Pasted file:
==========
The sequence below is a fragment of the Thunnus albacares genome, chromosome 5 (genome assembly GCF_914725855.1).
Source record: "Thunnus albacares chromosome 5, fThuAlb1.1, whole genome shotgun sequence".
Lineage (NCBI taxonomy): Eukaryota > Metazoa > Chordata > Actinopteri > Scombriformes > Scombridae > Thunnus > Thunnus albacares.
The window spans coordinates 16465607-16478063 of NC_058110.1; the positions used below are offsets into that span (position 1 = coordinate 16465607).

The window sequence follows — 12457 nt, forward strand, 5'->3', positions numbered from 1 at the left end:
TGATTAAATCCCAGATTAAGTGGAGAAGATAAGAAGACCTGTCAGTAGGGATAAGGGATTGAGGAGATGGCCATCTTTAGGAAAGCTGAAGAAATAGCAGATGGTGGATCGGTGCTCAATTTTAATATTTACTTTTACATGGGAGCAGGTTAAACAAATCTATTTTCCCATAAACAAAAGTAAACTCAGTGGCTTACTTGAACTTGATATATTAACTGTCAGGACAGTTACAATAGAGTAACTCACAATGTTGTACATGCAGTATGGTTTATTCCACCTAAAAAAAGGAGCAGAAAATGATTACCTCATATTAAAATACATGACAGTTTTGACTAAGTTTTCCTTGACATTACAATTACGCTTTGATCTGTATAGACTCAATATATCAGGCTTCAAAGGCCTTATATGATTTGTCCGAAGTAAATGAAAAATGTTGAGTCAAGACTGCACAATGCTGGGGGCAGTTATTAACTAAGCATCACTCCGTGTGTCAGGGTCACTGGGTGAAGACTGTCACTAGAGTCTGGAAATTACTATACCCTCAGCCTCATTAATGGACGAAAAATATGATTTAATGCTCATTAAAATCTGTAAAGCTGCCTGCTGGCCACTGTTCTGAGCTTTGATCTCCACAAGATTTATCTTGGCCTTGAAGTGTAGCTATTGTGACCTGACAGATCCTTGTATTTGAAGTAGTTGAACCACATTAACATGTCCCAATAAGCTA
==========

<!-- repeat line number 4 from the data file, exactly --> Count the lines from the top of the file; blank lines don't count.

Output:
The window spans coordinates 16465607-16478063 of NC_058110.1; the positions used below are offsets into that span (position 1 = coordinate 16465607).